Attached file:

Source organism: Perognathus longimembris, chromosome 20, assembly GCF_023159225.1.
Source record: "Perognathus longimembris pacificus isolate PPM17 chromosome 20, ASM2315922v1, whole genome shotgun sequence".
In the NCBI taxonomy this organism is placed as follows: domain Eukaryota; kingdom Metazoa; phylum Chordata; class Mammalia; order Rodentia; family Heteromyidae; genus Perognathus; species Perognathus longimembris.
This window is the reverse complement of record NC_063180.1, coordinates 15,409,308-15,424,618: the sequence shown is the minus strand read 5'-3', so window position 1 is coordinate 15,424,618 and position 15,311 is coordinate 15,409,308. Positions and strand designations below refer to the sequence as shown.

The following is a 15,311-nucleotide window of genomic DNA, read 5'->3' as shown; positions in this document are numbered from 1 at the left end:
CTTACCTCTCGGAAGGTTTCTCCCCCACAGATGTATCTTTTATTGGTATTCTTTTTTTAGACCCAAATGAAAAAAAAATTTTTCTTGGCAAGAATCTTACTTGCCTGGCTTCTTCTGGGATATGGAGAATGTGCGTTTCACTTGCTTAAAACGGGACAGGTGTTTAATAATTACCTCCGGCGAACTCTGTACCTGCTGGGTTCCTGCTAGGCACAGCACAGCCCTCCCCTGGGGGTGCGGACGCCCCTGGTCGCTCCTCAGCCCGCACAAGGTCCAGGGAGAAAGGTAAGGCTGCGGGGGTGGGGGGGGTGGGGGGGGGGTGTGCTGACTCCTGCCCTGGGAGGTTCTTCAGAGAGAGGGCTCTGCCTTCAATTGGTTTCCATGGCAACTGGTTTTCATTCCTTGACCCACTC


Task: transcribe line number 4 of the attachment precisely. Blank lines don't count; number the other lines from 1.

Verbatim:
This window is the reverse complement of record NC_063180.1, coordinates 15,409,308-15,424,618: the sequence shown is the minus strand read 5'-3', so window position 1 is coordinate 15,424,618 and position 15,311 is coordinate 15,409,308. Positions and strand designations below refer to the sequence as shown.